Grocery Store Savings Secrets
by Stephanie Nelson
Most shoppers do not realize the many savings strategies available to them in their own grocery stores. Most people are too busy to take the time to plan and organize their shopping lists, and are simply happy if they find time to get to the store at all! However, Strategic Shoppers get a thrill out of the intellectual challenge of finding clever ways to figure out their stores' savings programs and learn how to use them to their savings advantage. Although it can be a fun game to learn how to be a Strategic Shopper, you will still end up with serious savings if you know what to look for at your stores. Therefore, it pays to learn how your store's policies and savings programs work.
Shoppers should know the answers to these questions to uncover their stores' savings secrets. If you do not know the answers to these questions for your own store, simply ask your store personnel and you will be on your way to big savings!
- When items' prices are listed in terms of multiple item purchases, are shoppers required to buy a minimum number of items in order to pay the lower price? Many stores promote a sale price in terms of multiple quantity purchases, such as "20 for $10" which seems to suggest that the shopper needs to buy twenty items. The store's ad may even say "mix and match" at the top of a page with several items listed at "20 for $10." However, in most cases, each item is priced individually (such as 50 cents each) and shoppers do not need to buy 20 items to get the low sale price. In rare cases, a store may require that shoppers buy 20 items in order to get the 50- cent price. If your store does require a minimum purchase, you can expect to see a notation in the ad on on the store shelf explaining the purchase requirement. Although stocking up at a low price may make sense, buying too much of a perishable item could result in wasting money.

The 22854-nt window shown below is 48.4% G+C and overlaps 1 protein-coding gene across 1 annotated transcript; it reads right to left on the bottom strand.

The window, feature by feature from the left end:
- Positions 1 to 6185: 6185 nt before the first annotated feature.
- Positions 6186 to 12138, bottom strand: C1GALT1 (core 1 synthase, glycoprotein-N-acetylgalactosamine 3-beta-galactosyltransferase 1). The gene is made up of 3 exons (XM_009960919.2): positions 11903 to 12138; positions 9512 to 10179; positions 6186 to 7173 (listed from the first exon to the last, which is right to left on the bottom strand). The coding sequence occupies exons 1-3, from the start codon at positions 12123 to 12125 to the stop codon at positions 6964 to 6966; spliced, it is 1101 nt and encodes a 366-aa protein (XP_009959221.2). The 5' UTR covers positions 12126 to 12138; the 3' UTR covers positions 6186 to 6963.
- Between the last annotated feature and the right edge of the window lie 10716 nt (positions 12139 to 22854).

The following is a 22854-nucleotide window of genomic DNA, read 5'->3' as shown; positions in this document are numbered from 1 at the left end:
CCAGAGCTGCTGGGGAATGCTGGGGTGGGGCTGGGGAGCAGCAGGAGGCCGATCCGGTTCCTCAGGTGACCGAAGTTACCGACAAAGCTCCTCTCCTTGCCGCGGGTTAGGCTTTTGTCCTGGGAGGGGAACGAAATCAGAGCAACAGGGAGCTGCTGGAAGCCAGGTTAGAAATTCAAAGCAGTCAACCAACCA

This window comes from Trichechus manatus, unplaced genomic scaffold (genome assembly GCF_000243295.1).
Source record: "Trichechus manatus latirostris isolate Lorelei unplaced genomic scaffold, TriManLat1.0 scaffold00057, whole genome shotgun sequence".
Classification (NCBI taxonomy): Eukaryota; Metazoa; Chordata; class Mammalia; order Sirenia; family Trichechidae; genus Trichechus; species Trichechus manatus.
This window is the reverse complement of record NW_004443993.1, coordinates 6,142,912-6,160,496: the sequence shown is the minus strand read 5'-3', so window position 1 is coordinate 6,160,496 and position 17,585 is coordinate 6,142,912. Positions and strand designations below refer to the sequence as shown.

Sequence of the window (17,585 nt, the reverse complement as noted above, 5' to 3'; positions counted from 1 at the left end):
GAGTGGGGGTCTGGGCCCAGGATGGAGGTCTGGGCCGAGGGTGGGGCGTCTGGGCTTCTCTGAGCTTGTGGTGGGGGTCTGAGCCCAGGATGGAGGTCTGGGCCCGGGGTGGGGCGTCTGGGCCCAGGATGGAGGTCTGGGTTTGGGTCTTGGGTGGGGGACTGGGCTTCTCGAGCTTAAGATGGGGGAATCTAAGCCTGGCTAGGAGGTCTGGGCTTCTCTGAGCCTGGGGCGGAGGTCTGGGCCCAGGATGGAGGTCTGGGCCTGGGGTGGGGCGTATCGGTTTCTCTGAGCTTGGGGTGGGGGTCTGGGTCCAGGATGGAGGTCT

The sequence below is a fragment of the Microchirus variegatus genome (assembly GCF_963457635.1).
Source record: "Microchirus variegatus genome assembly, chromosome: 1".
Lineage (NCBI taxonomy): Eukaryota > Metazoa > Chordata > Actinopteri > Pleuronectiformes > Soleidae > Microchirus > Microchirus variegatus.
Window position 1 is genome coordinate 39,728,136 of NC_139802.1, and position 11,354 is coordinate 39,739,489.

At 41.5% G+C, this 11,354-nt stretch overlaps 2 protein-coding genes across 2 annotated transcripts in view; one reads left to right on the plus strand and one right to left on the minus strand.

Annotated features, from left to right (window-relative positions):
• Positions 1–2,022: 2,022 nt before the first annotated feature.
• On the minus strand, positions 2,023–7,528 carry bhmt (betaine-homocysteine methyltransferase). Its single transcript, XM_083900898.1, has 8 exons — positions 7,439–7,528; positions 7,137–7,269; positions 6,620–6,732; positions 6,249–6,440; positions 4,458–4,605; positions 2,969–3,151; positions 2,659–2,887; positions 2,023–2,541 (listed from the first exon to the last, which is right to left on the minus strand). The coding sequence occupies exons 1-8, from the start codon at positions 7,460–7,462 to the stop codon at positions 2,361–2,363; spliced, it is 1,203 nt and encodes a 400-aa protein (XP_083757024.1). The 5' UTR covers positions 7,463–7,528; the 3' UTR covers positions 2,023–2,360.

- When items are promoted as "Buy One, Get One Free," are shoppers required to buy two items in order to realize the savings, or is each item charged half price? If the store charges half price for each "Buy One, Get One Free" item, that means you only have to buy one item to realize the savings. If you have a coupon for that item, you will pay even less by only having to buy one of the sale items (as compared to dividing the coupon savings across two items). If your store doubles coupons, you may even get that item free! Having more than one coupon for that item will allow you to buy more than one of the half price items to stock up at a very low price.
- Does your store match competitors' prices? Many stores, such as Walmart, have a clear price matching policy, which means they are willing to match other stores' advertised prices if you prove that the other store's price is lower with their advertising circular. Price matching can save you the time and gas expense of having to go to several stores to get the best sale prices at more than one store. You can scan the advertising circulars in your newspaper to find the lowest price for the items you need, or you can go online to www.shoplocal.com and compare prices online. Shoplocal.com makes searching for your item easy, which saves time as compared to leafing through several circulars. Once you find a lower price, simply print that item's page from the website or take the circular from the paper to the price-matching store. Have your store match the competing store's price and pay as little as possible for your favorite items!
- Does your store match competitors' coupons? Some grocery stores and pharmacies will accept other stores' coupons. Many drugstore chains like Walgreens, Eckerd, and Rite Aid have their own store coupons in their weekly advertising circular. You will not have to make an extra trip to the drugstore in order to save on a few of their deals if your own grocery store will match the drugstore's coupon price. Drugstores frequently offer attractive coupons for health and personal care items, so it can be worth the time to check their circulars and see if your regular grocery store will honor their price. If not, it may be worth making a trip to a nearby drugstore to save the most money on those items.
Stephanie Nelson shares her savings tips as a regular contributor on ABC News' Good Morning America. You can find more of her savings tips in her book "The Greatest Secrets of the Coupon Mom" and on her website at www.couponmom.com. Copyright 2006 Stephanie Nelson.